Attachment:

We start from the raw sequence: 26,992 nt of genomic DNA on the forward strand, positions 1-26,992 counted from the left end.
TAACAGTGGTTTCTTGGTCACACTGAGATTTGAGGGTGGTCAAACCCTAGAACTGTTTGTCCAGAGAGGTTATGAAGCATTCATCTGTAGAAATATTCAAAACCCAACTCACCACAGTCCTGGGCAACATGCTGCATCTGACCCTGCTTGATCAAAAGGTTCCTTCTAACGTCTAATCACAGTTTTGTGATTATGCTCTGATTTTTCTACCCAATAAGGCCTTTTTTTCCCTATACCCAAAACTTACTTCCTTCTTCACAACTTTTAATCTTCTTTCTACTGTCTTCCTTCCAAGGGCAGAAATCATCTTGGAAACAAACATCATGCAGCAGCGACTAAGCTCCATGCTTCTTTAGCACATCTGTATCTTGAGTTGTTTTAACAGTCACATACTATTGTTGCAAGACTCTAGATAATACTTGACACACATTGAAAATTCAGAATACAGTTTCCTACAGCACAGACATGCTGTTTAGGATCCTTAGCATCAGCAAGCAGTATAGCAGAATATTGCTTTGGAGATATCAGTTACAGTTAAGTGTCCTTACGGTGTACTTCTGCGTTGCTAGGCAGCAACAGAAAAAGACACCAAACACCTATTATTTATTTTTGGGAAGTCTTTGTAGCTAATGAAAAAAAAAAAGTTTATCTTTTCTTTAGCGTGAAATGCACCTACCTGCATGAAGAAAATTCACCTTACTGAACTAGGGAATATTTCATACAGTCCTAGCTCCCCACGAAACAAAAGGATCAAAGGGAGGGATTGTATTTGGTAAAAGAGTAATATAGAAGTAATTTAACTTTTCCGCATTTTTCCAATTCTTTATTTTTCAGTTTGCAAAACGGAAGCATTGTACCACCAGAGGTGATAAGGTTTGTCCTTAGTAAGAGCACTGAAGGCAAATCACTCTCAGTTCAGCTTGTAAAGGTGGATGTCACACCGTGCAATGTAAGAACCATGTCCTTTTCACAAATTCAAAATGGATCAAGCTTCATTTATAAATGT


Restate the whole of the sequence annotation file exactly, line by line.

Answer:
We start from the raw sequence: 26,992 nt of genomic DNA on the forward strand, positions 1-26,992 counted from the left end.
TAACAGTGGTTTCTTGGTCACACTGAGATTTGAGGGTGGTCAAACCCTAGAACTGTTTGTCCAGAGAGGTTATGAAGCATTCATCTGTAGAAATATTCAAAACCCAACTCACCACAGTCCTGGGCAACATGCTGCATCTGACCCTGCTTGATCAAAAGGTTCCTTCTAACGTCTAATCACAGTTTTGTGATTATGCTCTGATTTTTCTACCCAATAAGGCCTTTTTTTCCCTATACCCAAAACTTACTTCCTTCTTCACAACTTTTAATCTTCTTTCTACTGTCTTCCTTCCAAGGGCAGAAATCATCTTGGAAACAAACATCATGCAGCAGCGACTAAGCTCCATGCTTCTTTAGCACATCTGTATCTTGAGTTGTTTTAACAGTCACATACTATTGTTGCAAGACTCTAGATAATACTTGACACACATTGAAAATTCAGAATACAGTTTCCTACAGCACAGACATGCTGTTTAGGATCCTTAGCATCAGCAAGCAGTATAGCAGAATATTGCTTTGGAGATATCAGTTACAGTTAAGTGTCCTTACGGTGTACTTCTGCGTTGCTAGGCAGCAACAGAAAAAGACACCAAACACCTATTATTTATTTTTGGGAAGTCTTTGTAGCTAATGAAAAAAAAAAAGTTTATCTTTTCTTTAGCGTGAAATGCACCTACCTGCATGAAGAAAATTCACCTTACTGAACTAGGGAATATTTCATACAGTCCTAGCTCCCCACGAAACAAAAGGATCAAAGGGAGGGATTGTATTTGGTAAAAGAGTAATATAGAAGTAATTTAACTTTTCCGCATTTTTCCAATTCTTTATTTTTCAGTTTGCAAAACGGAAGCATTGTACCACCAGAGGTGATAAGGTTTGTCCTTAGTAAGAGCACTGAAGGCAAATCACTCTCAGTTCAGCTTGTAAAGGTGGATGTCACACCGTGCAATGTAAGAACCATGTCCTTTTCACAAATTCAAAATGGATCAAGCTTCATTTATAAATGT